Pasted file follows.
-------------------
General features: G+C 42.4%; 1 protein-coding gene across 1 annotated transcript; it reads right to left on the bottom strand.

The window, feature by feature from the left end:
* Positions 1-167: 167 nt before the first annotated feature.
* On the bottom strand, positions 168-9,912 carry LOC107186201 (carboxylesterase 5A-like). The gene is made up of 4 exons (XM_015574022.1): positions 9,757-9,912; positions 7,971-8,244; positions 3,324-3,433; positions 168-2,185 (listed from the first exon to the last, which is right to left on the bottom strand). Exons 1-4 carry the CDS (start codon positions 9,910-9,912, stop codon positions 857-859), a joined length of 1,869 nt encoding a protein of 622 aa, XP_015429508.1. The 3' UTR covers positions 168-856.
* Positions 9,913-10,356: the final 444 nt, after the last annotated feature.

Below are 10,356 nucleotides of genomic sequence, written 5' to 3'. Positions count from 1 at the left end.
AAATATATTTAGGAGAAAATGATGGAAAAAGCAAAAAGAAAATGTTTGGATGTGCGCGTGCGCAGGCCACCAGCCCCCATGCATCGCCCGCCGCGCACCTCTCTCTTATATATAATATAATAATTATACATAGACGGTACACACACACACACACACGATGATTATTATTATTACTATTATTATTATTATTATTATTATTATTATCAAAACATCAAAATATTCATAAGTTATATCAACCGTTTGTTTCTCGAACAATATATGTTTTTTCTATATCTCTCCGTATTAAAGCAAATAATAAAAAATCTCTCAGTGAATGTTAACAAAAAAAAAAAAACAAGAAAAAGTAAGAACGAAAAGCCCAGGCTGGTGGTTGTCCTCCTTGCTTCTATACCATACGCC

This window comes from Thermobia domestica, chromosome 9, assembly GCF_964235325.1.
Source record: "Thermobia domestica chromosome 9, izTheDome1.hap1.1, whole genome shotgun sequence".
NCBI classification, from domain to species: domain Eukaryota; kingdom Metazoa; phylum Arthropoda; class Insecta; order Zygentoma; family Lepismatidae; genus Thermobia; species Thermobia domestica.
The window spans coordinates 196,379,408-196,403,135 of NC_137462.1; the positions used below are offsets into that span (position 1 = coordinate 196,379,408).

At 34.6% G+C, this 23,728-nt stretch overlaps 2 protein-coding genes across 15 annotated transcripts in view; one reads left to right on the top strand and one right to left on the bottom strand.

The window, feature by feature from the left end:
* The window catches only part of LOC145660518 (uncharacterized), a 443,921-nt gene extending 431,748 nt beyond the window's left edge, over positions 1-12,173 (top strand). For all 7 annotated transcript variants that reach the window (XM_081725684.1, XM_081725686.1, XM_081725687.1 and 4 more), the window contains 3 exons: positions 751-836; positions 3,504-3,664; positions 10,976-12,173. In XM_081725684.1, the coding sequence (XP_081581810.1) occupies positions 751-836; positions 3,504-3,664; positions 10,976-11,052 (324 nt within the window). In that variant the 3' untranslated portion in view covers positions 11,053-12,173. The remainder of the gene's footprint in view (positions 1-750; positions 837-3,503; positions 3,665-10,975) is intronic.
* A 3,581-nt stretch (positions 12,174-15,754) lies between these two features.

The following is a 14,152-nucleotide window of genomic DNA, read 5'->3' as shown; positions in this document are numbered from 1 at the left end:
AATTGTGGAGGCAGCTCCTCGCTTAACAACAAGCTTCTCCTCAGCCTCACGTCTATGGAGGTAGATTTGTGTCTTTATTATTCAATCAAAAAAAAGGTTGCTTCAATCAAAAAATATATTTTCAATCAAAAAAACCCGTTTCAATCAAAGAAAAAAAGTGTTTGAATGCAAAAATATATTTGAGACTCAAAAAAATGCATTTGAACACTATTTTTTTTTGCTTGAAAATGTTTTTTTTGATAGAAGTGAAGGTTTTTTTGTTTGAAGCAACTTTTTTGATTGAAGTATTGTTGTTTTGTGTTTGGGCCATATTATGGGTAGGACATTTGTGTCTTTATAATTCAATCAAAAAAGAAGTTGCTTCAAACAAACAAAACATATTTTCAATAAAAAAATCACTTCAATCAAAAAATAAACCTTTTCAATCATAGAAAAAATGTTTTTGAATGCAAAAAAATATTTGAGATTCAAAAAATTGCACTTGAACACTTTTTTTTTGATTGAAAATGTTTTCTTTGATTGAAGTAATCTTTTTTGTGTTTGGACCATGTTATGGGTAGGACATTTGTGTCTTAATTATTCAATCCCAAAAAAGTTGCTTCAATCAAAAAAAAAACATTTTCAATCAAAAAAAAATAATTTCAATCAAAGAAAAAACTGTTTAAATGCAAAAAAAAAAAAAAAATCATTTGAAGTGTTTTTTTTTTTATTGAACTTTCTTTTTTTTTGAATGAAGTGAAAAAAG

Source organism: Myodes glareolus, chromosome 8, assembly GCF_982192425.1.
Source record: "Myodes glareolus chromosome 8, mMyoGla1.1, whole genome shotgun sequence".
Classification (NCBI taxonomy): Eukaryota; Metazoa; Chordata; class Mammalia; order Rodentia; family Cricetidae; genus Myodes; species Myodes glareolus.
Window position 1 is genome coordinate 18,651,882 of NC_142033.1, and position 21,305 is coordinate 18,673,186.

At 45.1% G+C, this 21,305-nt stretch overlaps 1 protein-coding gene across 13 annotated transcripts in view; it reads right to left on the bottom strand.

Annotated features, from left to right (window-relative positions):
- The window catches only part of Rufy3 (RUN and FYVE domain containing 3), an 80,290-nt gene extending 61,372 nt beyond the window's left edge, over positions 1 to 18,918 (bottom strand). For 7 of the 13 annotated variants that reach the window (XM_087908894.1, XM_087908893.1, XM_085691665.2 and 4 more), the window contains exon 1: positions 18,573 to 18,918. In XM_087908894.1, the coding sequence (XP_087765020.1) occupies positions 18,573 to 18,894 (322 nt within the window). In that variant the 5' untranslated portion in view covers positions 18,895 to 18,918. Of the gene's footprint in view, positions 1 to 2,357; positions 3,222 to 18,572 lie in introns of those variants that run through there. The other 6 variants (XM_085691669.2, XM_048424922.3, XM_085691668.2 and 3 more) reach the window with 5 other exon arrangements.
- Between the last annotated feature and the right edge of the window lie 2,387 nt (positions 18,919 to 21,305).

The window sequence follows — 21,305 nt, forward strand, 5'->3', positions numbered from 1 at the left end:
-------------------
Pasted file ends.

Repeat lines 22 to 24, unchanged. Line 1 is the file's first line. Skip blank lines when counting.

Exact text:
At 45.1% G+C, this 21,305-nt stretch overlaps 1 protein-coding gene across 13 annotated transcripts in view; it reads right to left on the bottom strand.

Annotated features, from left to right (window-relative positions):
- The window catches only part of Rufy3 (RUN and FYVE domain containing 3), an 80,290-nt gene extending 61,372 nt beyond the window's left edge, over positions 1 to 18,918 (bottom strand). For 7 of the 13 annotated variants that reach the window (XM_087908894.1, XM_087908893.1, XM_085691665.2 and 4 more), the window contains exon 1: positions 18,573 to 18,918. In XM_087908894.1, the coding sequence (XP_087765020.1) occupies positions 18,573 to 18,894 (322 nt within the window). In that variant the 5' untranslated portion in view covers positions 18,895 to 18,918. Of the gene's footprint in view, positions 1 to 2,357; positions 3,222 to 18,572 lie in introns of those variants that run through there. The other 6 variants (XM_085691669.2, XM_048424922.3, XM_085691668.2 and 3 more) reach the window with 5 other exon arrangements.